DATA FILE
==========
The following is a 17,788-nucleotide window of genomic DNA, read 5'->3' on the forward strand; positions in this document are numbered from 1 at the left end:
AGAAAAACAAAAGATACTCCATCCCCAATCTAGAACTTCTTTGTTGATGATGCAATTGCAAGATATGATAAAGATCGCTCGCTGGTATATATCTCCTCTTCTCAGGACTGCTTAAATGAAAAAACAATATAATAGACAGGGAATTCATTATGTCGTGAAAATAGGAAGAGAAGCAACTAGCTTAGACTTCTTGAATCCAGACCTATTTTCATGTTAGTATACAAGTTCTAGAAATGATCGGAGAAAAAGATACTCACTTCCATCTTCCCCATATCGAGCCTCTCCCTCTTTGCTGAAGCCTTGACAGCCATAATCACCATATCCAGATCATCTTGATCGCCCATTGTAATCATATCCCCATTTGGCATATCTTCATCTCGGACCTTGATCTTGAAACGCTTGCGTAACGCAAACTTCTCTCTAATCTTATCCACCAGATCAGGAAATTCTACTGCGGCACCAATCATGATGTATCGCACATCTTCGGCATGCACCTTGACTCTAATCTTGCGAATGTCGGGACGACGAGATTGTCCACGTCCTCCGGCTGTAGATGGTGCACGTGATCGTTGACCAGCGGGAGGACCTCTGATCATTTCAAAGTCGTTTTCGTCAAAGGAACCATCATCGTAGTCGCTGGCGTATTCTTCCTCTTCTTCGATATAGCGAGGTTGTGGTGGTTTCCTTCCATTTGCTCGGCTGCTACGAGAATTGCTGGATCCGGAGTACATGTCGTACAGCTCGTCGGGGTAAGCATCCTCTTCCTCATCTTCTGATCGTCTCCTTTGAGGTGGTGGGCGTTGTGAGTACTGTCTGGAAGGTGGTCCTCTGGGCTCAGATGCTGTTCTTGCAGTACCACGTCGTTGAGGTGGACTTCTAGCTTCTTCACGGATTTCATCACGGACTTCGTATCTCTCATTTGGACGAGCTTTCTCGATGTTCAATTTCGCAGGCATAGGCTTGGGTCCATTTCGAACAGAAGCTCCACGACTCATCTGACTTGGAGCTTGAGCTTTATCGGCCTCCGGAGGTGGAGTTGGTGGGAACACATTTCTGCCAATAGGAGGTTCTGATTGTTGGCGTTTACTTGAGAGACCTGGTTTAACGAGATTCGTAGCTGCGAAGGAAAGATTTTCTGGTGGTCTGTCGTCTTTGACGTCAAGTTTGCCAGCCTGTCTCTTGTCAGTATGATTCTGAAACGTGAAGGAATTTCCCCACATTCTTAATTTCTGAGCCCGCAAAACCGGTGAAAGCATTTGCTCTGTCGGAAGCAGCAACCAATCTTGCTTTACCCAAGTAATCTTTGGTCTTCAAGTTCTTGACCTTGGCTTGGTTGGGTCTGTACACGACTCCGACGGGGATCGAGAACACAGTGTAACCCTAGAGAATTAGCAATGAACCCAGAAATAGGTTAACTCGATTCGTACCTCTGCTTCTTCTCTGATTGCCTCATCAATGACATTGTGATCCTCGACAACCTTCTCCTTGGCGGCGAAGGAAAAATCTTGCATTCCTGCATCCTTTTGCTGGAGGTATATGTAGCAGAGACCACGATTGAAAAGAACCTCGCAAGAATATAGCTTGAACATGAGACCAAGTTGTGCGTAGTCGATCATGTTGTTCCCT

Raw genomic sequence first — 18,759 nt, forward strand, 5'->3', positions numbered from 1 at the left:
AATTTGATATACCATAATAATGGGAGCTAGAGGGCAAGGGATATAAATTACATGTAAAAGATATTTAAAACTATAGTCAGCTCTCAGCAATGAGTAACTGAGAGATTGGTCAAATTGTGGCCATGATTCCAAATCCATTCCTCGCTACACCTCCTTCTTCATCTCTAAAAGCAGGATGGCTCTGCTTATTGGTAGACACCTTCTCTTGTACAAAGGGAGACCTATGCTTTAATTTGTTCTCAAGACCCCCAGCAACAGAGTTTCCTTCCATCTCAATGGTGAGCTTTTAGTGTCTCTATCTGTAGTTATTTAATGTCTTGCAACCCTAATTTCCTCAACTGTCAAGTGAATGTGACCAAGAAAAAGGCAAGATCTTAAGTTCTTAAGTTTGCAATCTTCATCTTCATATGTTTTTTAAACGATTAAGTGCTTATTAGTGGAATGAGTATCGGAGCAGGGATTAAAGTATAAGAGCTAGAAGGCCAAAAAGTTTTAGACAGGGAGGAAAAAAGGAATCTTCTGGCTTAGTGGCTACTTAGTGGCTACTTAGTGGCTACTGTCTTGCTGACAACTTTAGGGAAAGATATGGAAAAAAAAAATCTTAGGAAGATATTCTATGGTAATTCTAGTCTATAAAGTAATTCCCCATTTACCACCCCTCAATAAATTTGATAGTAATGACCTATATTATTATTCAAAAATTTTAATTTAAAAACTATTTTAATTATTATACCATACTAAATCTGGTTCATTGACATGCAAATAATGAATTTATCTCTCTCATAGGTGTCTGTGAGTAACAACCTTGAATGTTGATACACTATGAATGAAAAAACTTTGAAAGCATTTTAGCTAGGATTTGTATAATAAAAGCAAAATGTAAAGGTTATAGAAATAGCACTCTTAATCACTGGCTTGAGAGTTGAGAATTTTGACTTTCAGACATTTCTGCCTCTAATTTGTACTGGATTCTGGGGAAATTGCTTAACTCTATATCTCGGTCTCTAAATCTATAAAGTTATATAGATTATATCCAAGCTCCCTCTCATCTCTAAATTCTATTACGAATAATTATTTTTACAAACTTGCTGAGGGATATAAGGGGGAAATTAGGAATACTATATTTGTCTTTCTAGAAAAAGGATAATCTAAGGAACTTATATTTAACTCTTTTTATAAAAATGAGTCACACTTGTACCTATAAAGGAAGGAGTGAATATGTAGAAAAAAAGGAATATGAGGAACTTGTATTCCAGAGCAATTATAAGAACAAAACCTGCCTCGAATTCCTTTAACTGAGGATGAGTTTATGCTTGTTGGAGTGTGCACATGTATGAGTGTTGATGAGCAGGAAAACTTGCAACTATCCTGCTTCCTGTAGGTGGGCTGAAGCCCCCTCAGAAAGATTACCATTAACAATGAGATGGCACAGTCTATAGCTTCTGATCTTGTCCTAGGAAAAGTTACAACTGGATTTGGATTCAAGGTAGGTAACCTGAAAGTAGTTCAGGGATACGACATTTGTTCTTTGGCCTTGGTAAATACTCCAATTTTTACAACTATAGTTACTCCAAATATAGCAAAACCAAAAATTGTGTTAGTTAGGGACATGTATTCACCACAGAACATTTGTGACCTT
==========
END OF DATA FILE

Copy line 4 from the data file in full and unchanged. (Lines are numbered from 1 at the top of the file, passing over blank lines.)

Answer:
AATTTGATATACCATAATAATGGGAGCTAGAGGGCAAGGGATATAAATTACATGTAAAAGATATTTAAAACTATAGTCAGCTCTCAGCAATGAGTAACTGAGAGATTGGTCAAATTGTGGCCATGATTCCAAATCCATTCCTCGCTACACCTCCTTCTTCATCTCTAAAAGCAGGATGGCTCTGCTTATTGGTAGACACCTTCTCTTGTACAAAGGGAGACCTATGCTTTAATTTGTTCTCAAGACCCCCAGCAACAGAGTTTCCTTCCATCTCAATGGTGAGCTTTTAGTGTCTCTATCTGTAGTTATTTAATGTCTTGCAACCCTAATTTCCTCAACTGTCAAGTGAATGTGACCAAGAAAAAGGCAAGATCTTAAGTTCTTAAGTTTGCAATCTTCATCTTCATATGTTTTTTAAACGATTAAGTGCTTATTAGTGGAATGAGTATCGGAGCAGGGATTAAAGTATAAGAGCTAGAAGGCCAAAAAGTTTTAGACAGGGAGGAAAAAAGGAATCTTCTGGCTTAGTGGCTACTTAGTGGCTACTTAGTGGCTACTGTCTTGCTGACAACTTTAGGGAAAGATATGGAAAAAAAAAATCTTAGGAAGATATTCTATGGTAATTCTAGTCTATAAAGTAATTCCCCATTTACCACCCCTCAATAAATTTGATAGTAATGACCTATATTATTATTCAAAAATTTTAATTTAAAAACTATTTTAATTATTATACCATACTAAATCTGGTTCATTGACATGCAAATAATGAATTTATCTCTCTCATAGGTGTCTGTGAGTAACAACCTTGAATGTTGATACACTATGAATGAAAAAACTTTGAAAGCATTTTAGCTAGGATTTGTATAATAAAAGCAAAATGTAAAGGTTATAGAAATAGCACTCTTAATCACTGGCTTGAGAGTTGAGAATTTTGACTTTCAGACATTTCTGCCTCTAATTTGTACTGGATTCTGGGGAAATTGCTTAACTCTATATCTCGGTCTCTAAATCTATAAAGTTATATAGATTATATCCAAGCTCCCTCTCATCTCTAAATTCTATTACGAATAATTATTTTTACAAACTTGCTGAGGGATATAAGGGGGAAATTAGGAATACTATATTTGTCTTTCTAGAAAAAGGATAATCTAAGGAACTTATATTTAACTCTTTTTATAAAAATGAGTCACACTTGTACCTATAAAGGAAGGAGTGAATATGTAGAAAAAAAGGAATATGAGGAACTTGTATTCCAGAGCAATTATAAGAACAAAACCTGCCTCGAATTCCTTTAACTGAGGATGAGTTTATGCTTGTTGGAGTGTGCACATGTATGAGTGTTGATGAGCAGGAAAACTTGCAACTATCCTGCTTCCTGTAGGTGGGCTGAAGCCCCCTCAGAAAGATTACCATTAACAATGAGATGGCACAGTCTATAGCTTCTGATCTTGTCCTAGGAAAAGTTACAACTGGATTTGGATTCAAGGTAGGTAACCTGAAAGTAGTTCAGGGATACGACATTTGTTCTTTGGCCTTGGTAAATACTCCAATTTTTACAACTATAGTTACTCCAAATATAGCAAAACCAAAAATTGTGTTAGTTAGGGACATGTATTCACCACAGAACATTTGTGACCTT